Fold the rectangle of dough in half lengthwise and using the heel of your hand, firmly press the edges together whether they meet. Seat well. Pound the dough flat. Now repeat - patting the dough out again and folding it over and sealing the edges. Pinch the edges well and Rotate the dough so that the sealed edge in on the bottom.
Repeat with second piece of dough.
Cover with plastic wrap or loosely with a towel and let rise to more than double again at about 75°f.
Place stone in oven and Preheat oven to 450°F. Slash three long cuts into the loaves and place on the hot stone. Immediately toss a number of ice cubes on to the bottom on the oven to create steam. Bake until bread is golden and has an interior temp of 200°F. Takes about 30 minutes.
Making Dough in a Mixer or by Hand
When you are making dough in an electric mixer with a dough hook, proceed in the same general way with the rests indicated, and finish by hand. or mix the dough by hand in a bowl, turn out on a work surface, and start the kneading by lifting it up with a scraper and slapping it down roughly for several minutes until it has body. Let it rest several minutes and then proceed to knead.
Home Cookin 4.9 Chapter: Recipes From Thibeault's Table
Basic Leek and Potato Soup
Julia's and Jacque Pepin's Versions
2 Tablespoons butter
3 cups sliced leeks, white and palest green, trimmed and rinsed.
1 1/2 cups sliced onions about 6 ounces or 2 medium.
2 tablespoons flour
6 cups water
4 cups peeled diced potatoes, preferably russets, cut into 2 inch chunks about 1 1 /2 pounds
1 1/2 teaspoon of salt or to taste
1/2 tsp fresh ground white pepper or to taste
Melt butter in the saucepan over moderate heat. Stir in the leek and onion pieces to coat with butter, cover the pan and reduct the heat. Cook slowly , stirring occasionally, for 10 to 15 minutes, until the vegetables are very soft but not coloured. Uncover, sprinkle on the flour, stir to distribute it well and cook for 2 minutes over moderate heat. Remove from heat and let cool for a moment.
Then, stirring continually, gradually pour in 1 1/2 cups of the water and bring to a simmer. When the liquid is smooth and starts to thicken, stir in the rest of the water, then add the potatoes and season with salt and pepper. Quickly heat the soup to a gentle boil, cover the pan, and lower the heat . Simmer for about 20 minutes until the potatoes are tender. Correct seasonings.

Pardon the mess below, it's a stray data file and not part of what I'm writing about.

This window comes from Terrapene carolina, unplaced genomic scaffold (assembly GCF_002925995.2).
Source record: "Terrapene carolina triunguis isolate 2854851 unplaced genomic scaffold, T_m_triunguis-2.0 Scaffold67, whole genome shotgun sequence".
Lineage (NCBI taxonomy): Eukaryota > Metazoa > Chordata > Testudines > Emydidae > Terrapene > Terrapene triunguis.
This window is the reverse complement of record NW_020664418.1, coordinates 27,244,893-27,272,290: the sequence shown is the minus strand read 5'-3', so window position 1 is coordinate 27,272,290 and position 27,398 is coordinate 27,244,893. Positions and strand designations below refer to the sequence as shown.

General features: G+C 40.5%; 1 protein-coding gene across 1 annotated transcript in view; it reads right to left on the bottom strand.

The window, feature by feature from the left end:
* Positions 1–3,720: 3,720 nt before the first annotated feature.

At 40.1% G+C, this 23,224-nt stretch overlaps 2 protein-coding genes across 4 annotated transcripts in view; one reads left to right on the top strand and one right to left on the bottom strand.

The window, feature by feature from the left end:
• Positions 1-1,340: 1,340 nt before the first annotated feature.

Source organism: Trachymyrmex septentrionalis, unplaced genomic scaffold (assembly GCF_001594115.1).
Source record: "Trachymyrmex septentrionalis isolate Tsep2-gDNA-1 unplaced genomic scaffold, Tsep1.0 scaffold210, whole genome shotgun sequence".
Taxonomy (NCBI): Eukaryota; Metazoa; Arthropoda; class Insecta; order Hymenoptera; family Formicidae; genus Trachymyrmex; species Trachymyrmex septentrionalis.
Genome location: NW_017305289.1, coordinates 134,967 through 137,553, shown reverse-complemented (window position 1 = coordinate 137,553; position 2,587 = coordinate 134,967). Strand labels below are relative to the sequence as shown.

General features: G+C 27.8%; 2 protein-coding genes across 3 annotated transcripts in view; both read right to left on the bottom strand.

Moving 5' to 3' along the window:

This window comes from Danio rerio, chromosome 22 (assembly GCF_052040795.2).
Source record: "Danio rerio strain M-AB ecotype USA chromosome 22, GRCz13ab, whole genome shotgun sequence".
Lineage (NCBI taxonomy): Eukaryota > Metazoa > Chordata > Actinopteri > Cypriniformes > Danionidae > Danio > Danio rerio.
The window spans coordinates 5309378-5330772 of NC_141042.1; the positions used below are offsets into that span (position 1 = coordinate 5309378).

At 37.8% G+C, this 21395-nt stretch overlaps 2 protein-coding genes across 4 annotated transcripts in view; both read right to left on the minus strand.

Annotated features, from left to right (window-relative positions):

To serve, mash, blend or puree the soup to he desired consistency and adjust the seasonings. Garnish or vary the soup with additional ingredients. To made Vichyssoise:
Finely puree the soup base through a food mill or other appliance, then chill thoroughly. Before serving, stir in 1/2 to 1 cup heavy cream or a mixture of cream and milk, and a tablespoon or two of chopped fresh chives and adjust the seasonings. Sprinkle More chives over each serving.
2 tablespoons canola or corn oil
4 cups sliced leeks, trimmed and rinsed
1 1/2 cups sliced onion, 1 inch pieces
6 cups hot chicken broth, homemade or low sodium canned broth
4 cups peeled, diced potatoes, 2 inch chunks
Salt to taste
1/2 teaspoon freshly ground black pepper
Heat the oil in the saucepan, stir in the leek and onion pieces and saute for 5 minutes, over moderate heat to soften.
Add the chicken stock and potato chunks, and season with salt to taste and the pepper. Bring the soup to a boil over high heat, cover the pan, and adjust the heat to maintain a gentle boil. Cook for about 20 minutes, until the potatoes are tender.
Mash, blend or puree to the desired consistency and adjust the seasonings. Serve the soup right away or set aside until serving time. To make Vichyssoise: Puree the soup base through a food mill or other appliance then chill thoroughly. Before serving stir in 1/2 cup to 1 cup heavy cream or a mixture of cream and milk, and a tablespoon or two of chives. and adjust the seasoning. Sprinkle more chopped chives over each serving.